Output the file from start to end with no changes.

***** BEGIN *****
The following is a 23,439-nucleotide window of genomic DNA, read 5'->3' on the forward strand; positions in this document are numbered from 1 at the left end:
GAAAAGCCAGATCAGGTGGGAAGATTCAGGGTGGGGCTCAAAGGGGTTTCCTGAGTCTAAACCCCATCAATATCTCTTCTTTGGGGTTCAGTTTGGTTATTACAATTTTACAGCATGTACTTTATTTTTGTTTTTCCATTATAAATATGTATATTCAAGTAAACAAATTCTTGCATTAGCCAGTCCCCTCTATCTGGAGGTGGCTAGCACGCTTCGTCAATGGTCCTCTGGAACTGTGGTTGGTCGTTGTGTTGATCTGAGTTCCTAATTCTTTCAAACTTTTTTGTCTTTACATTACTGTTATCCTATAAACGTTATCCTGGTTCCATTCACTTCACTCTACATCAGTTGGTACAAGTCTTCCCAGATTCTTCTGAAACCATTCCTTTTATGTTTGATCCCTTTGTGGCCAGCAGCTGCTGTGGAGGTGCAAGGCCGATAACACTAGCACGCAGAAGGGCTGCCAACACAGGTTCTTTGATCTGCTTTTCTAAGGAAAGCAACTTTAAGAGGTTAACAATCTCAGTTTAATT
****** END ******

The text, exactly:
The following is a 23,439-nucleotide window of genomic DNA, read 5'->3' on the forward strand; positions in this document are numbered from 1 at the left end:
GAAAAGCCAGATCAGGTGGGAAGATTCAGGGTGGGGCTCAAAGGGGTTTCCTGAGTCTAAACCCCATCAATATCTCTTCTTTGGGGTTCAGTTTGGTTATTACAATTTTACAGCATGTACTTTATTTTTGTTTTTCCATTATAAATATGTATATTCAAGTAAACAAATTCTTGCATTAGCCAGTCCCCTCTATCTGGAGGTGGCTAGCACGCTTCGTCAATGGTCCTCTGGAACTGTGGTTGGTCGTTGTGTTGATCTGAGTTCCTAATTCTTTCAAACTTTTTTGTCTTTACATTACTGTTATCCTATAAACGTTATCCTGGTTCCATTCACTTCACTCTACATCAGTTGGTACAAGTCTTCCCAGATTCTTCTGAAACCATTCCTTTTATGTTTGATCCCTTTGTGGCCAGCAGCTGCTGTGGAGGTGCAAGGCCGATAACACTAGCACGCAGAAGGGCTGCCAACACAGGTTCTTTGATCTGCTTTTCTAAGGAAAGCAACTTTAAGAGGTTAACAATCTCAGTTTAATT